Stoneybrookite

the best friends you’ll never have

Browsing in Ben Hobart

For girls who love mysteries so much, there are lot of puzzling things about Stoneybrook that they just blithely seem to ignore. There is, of course, the infamous Time Warp, and the Mystery of Sabrina Bouvier. Nobody ever brought up how they were able to go on so many vacations and celebrate holidays multiple times. They were in a Twilight Zone episode, but Rod Serling didn’t pop in at the end to hammer the point home to the viewer.

Rod Serling

“Seven middle school girls stuck in a world where no one ever ages and doomed to never enter the hallowed halls of Stoneybrook High School. This meeting will now to come to order… in the Twilight Zone.”

There is one major plot point of the Baby-Sitters Club that just seemed to fall off to the wayside, and it has always bothered me. Sure, we can chalk it up to “Ann Hates Mal,” but perhaps there is something more sinister afoot. I am talking about, of course, the death of Ben Hobart’s and Mallory’s relationship. I wrote about it briefly here, but I’d like to go into more detail today.

Now, Mallory and Ben had a rocky relationship. Who could forget their fight over the card catalog, or the Caroling Debacle in Here Come the Bridesmaids!? He did, however, play a Loganesque Supportive Boyfriend role in Mallory Hates Boys… and Gym. But Mallory and Ben were together, and he warranted the occasional Chapter 2 mention and visions of future redheaded children surely danced in Mallory’s head.

Look how cute they were at the dance!

Somewhere along the way, it all went sour. In Abby and the Secret Society, we see that Ben has now become a client of the BSC, and is participating in a bathing cap decoration content with the other clients. He makes a “shark attack” cap, which seems perfectly eleven-year-old boy to me, so I don’t think it was a ghostwriter/editing error in this case. They did not, say, mean to write “James Hobart.” Although frankly, if you can’t tell the Hobart boys apart, you have no business writing BSC books, amirite. He was also in Christmas Chiller, annoying Mallory and also seeming eleven-year-old boyish. Yet in neither book is their romantic history ever mentioned. No “Ugh, ex-boyfriends are SO LAME,” as would be appropriate in the case when a former flame does something totally embarrassing.

But in Stacey and the Stolen Hearts, Ben and Mallory write each other Valentine Grams! This book was published a mere three months after the release of Christmas Chiller. What happened in the interim? Was there some sort of Pike-Hobart melodrama that we never got to witness, and the other sitters weren’t even aware of it? Was it too painful to Mal herself to mention in various books and her chapters in Christmas Chiller? To me, it is a great oversight that Ben and Mallory’s relationship wasn’t given the attention it deserves. We knew about every fight Logan and Mary Anne had, every time Kristy was embarrassed by something involving Bart, Every Stacey Boyfriend Ever, Claudia’s problems finding a steady guy and later being torn between two men… Hell, even Jessi and Quint, her fellow eleven-year-olds, got a satisfying resolution to their story. But Ben? He was vaguely mentioned, I think, during the Spaz Girl era, but Mallory wasn’t in the mental state to deal with the issue.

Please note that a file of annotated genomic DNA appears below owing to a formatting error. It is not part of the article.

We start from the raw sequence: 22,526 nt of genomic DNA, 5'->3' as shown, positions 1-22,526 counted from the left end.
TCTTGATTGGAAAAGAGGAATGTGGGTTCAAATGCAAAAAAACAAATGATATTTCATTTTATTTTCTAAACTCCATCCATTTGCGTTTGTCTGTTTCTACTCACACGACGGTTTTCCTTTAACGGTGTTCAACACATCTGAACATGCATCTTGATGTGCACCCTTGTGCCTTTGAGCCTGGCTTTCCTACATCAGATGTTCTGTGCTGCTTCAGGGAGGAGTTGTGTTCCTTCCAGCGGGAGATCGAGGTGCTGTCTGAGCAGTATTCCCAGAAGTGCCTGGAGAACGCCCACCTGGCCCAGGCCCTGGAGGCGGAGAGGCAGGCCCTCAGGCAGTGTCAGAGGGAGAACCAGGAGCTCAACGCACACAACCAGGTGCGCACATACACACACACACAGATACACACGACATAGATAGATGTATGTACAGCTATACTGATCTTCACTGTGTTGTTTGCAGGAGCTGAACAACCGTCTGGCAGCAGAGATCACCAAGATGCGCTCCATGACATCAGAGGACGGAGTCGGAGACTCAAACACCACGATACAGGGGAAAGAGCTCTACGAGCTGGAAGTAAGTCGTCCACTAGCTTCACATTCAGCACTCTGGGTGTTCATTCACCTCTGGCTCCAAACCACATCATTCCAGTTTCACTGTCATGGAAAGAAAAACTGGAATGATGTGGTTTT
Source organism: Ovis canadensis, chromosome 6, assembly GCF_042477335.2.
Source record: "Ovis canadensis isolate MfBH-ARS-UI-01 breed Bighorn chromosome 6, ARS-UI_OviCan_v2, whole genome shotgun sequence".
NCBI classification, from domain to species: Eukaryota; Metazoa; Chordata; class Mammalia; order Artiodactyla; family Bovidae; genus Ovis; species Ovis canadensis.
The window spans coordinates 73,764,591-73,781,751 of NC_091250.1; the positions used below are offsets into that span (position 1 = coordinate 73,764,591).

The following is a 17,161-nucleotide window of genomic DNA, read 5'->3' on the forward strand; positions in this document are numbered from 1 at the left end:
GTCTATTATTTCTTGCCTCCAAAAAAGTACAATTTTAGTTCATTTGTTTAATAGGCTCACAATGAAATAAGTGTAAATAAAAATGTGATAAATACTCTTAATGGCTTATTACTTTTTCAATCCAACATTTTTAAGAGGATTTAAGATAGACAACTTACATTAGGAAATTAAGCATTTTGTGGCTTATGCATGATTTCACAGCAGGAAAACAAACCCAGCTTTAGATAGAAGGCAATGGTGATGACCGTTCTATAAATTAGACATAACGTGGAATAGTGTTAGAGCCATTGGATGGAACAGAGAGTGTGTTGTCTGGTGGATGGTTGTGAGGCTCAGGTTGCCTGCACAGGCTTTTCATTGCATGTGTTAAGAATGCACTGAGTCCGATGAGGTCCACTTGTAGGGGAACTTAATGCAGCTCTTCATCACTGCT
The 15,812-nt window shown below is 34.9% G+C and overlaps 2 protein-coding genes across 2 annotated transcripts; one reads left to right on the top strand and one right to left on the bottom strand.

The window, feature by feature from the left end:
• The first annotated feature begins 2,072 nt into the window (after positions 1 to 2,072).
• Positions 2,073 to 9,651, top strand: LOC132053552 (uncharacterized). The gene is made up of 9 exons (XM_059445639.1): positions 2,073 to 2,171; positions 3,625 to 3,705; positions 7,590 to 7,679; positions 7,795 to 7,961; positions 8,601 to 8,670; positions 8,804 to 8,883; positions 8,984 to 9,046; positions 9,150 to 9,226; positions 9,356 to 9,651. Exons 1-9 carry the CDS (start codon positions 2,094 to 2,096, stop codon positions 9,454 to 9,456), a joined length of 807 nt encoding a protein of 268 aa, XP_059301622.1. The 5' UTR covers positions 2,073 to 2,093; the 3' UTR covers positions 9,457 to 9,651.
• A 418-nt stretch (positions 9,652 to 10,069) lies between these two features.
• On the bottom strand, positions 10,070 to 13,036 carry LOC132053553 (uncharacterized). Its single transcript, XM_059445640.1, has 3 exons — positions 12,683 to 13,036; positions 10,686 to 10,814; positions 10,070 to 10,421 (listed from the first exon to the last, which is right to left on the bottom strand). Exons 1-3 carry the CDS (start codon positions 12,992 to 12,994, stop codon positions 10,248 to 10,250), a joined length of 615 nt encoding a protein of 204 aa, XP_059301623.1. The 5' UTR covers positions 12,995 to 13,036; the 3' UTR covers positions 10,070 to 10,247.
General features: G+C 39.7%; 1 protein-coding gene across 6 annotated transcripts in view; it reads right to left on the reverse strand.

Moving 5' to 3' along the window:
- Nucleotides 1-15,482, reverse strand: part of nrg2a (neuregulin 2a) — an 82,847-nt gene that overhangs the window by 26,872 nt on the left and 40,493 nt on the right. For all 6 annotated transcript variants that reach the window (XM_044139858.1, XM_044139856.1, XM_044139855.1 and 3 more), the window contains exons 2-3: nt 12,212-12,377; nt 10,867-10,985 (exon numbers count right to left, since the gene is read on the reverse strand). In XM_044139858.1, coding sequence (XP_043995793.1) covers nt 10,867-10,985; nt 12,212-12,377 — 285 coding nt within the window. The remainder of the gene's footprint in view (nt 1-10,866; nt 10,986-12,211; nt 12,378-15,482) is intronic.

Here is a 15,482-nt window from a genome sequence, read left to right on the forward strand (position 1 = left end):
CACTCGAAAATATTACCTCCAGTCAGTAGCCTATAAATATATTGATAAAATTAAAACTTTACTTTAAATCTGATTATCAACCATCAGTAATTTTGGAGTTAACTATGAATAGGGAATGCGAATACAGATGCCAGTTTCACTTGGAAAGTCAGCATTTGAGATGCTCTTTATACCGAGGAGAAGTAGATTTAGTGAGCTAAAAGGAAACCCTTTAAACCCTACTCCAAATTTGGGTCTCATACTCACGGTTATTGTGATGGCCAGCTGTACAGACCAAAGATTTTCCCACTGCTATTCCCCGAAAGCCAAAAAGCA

This still doesn’t explain, however, how Ben was suddenly reverted to Sitting Charge. I want, nay, demand a satisifying explanation and resolution to Ben Hobart and Mallory Pike, Boyfriend and Girlfriend. For all the nerdy girls with wonky noses and glasses, who didn’t deserve to be given such short shrift in the books, we want an answer for the callous treatment of Nerd Love.

Second day of the Challenge! Remember, if you’d like to play along, you can do it in the comments, at the original thread, or on your own blog, like Donica at SMS Cafeteria.

And now, without further adieu: Least Favorite Sitter!

Much like with the “Favorite Sitter” question, anyone who reads this blog or is vaguely acquainted with me probably already knows the answer. Logan. Bruno. Shall I count the ways?

Logan is basically the opposite of my ideal guy. Jock, pushy, makes lame MAN JOKES. Logan is the kind of person who finds Two and a Half Men to be an example of a truly great sitcom.

Then there is the whole Mary Anne-and-Logan relationship, which was at its best in FF#3, when she finally got rid of his ass once and for all. Why does their relationship bug me so much? MA&L represent some kind of bizarre, unpopular quiet girl wish fulfillment. It was always believable for Stacey to have tons of boyfriends. Kristy and Bart were more like friends who played baseball and then sometimes also went to the movies and dances together, and when Bart wanted more, Kristy freaked out. Ben Hobart and Mallory had a cute, clandestine, redheaded relationship. Ok, maybe Quint was a creeper. But this isn’t “creepiest eleven-year-old horndog;” this is “least favorite sitter.”

MA&L had a very serious, adult relationship, in eighth grade. And it was just never believable to me that this popular jock also baby-sat and was into Mary Anne because she was shy and sensitive. What. Girl was barely out of braids when they got together. I also could never see strict Richard sanctioning something like that for Mary Anne. My parents would have been freaked out by the intensity, and they were nowhere near as strict as Richard.